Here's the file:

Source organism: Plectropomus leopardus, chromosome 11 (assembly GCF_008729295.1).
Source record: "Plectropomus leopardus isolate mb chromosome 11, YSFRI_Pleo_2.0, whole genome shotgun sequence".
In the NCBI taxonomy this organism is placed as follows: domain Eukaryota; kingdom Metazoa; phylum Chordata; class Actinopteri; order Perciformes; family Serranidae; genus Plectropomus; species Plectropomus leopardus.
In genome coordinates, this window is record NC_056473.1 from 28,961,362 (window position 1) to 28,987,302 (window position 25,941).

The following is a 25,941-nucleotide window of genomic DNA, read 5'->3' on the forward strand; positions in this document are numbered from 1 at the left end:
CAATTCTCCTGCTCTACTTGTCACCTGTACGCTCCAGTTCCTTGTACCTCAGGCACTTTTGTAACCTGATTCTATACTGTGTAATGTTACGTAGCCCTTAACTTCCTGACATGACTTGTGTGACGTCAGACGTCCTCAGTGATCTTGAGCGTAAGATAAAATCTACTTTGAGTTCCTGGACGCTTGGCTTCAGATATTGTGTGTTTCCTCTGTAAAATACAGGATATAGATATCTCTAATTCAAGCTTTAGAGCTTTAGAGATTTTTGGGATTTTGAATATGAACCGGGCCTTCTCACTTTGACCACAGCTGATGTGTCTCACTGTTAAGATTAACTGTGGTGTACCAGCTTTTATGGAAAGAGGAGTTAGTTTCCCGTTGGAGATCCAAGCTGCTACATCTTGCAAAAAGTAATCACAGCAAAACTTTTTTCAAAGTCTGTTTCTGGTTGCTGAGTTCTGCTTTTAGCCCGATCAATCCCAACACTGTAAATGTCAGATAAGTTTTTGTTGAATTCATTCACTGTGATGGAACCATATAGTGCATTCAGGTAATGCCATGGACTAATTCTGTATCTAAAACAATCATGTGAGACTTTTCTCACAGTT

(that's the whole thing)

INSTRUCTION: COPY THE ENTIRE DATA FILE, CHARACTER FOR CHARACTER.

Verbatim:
Source organism: Plectropomus leopardus, chromosome 11 (assembly GCF_008729295.1).
Source record: "Plectropomus leopardus isolate mb chromosome 11, YSFRI_Pleo_2.0, whole genome shotgun sequence".
In the NCBI taxonomy this organism is placed as follows: domain Eukaryota; kingdom Metazoa; phylum Chordata; class Actinopteri; order Perciformes; family Serranidae; genus Plectropomus; species Plectropomus leopardus.
In genome coordinates, this window is record NC_056473.1 from 28,961,362 (window position 1) to 28,987,302 (window position 25,941).

The following is a 25,941-nucleotide window of genomic DNA, read 5'->3' on the forward strand; positions in this document are numbered from 1 at the left end:
CAATTCTCCTGCTCTACTTGTCACCTGTACGCTCCAGTTCCTTGTACCTCAGGCACTTTTGTAACCTGATTCTATACTGTGTAATGTTACGTAGCCCTTAACTTCCTGACATGACTTGTGTGACGTCAGACGTCCTCAGTGATCTTGAGCGTAAGATAAAATCTACTTTGAGTTCCTGGACGCTTGGCTTCAGATATTGTGTGTTTCCTCTGTAAAATACAGGATATAGATATCTCTAATTCAAGCTTTAGAGCTTTAGAGATTTTTGGGATTTTGAATATGAACCGGGCCTTCTCACTTTGACCACAGCTGATGTGTCTCACTGTTAAGATTAACTGTGGTGTACCAGCTTTTATGGAAAGAGGAGTTAGTTTCCCGTTGGAGATCCAAGCTGCTACATCTTGCAAAAAGTAATCACAGCAAAACTTTTTTCAAAGTCTGTTTCTGGTTGCTGAGTTCTGCTTTTAGCCCGATCAATCCCAACACTGTAAATGTCAGATAAGTTTTTGTTGAATTCATTCACTGTGATGGAACCATATAGTGCATTCAGGTAATGCCATGGACTAATTCTGTATCTAAAACAATCATGTGAGACTTTTCTCACAGTT